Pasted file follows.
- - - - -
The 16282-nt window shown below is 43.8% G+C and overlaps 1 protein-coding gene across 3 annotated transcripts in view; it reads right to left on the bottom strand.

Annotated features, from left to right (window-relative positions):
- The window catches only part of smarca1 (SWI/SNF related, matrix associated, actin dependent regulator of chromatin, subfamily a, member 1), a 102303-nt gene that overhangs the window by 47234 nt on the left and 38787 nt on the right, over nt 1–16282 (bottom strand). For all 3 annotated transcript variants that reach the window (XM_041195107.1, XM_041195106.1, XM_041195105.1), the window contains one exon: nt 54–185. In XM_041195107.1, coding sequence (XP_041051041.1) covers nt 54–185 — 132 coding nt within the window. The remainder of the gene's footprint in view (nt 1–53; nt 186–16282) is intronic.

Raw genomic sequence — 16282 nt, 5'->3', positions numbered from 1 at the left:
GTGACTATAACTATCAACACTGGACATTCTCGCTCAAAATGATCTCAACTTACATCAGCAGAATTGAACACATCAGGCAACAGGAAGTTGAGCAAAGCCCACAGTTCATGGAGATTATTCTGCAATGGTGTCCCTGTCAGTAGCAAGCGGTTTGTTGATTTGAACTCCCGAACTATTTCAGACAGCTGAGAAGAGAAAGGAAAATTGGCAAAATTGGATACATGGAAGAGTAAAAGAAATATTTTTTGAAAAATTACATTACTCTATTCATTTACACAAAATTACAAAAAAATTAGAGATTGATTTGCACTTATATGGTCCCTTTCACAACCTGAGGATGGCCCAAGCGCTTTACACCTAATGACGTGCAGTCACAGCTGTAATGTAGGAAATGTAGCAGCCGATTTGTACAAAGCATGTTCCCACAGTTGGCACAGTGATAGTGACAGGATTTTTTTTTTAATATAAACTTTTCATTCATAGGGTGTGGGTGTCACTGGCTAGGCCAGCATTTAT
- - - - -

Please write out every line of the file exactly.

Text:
The 16282-nt window shown below is 43.8% G+C and overlaps 1 protein-coding gene across 3 annotated transcripts in view; it reads right to left on the bottom strand.

Annotated features, from left to right (window-relative positions):
- The window catches only part of smarca1 (SWI/SNF related, matrix associated, actin dependent regulator of chromatin, subfamily a, member 1), a 102303-nt gene that overhangs the window by 47234 nt on the left and 38787 nt on the right, over nt 1–16282 (bottom strand). For all 3 annotated transcript variants that reach the window (XM_041195107.1, XM_041195106.1, XM_041195105.1), the window contains one exon: nt 54–185. In XM_041195107.1, coding sequence (XP_041051041.1) covers nt 54–185 — 132 coding nt within the window. The remainder of the gene's footprint in view (nt 1–53; nt 186–16282) is intronic.

Raw genomic sequence — 16282 nt, 5'->3', positions numbered from 1 at the left:
GTGACTATAACTATCAACACTGGACATTCTCGCTCAAAATGATCTCAACTTACATCAGCAGAATTGAACACATCAGGCAACAGGAAGTTGAGCAAAGCCCACAGTTCATGGAGATTATTCTGCAATGGTGTCCCTGTCAGTAGCAAGCGGTTTGTTGATTTGAACTCCCGAACTATTTCAGACAGCTGAGAAGAGAAAGGAAAATTGGCAAAATTGGATACATGGAAGAGTAAAAGAAATATTTTTTGAAAAATTACATTACTCTATTCATTTACACAAAATTACAAAAAAATTAGAGATTGATTTGCACTTATATGGTCCCTTTCACAACCTGAGGATGGCCCAAGCGCTTTACACCTAATGACGTGCAGTCACAGCTGTAATGTAGGAAATGTAGCAGCCGATTTGTACAAAGCATGTTCCCACAGTTGGCACAGTGATAGTGACAGGATTTTTTTTTTAATATAAACTTTTCATTCATAGGGTGTGGGTGTCACTGGCTAGGCCAGCATTTAT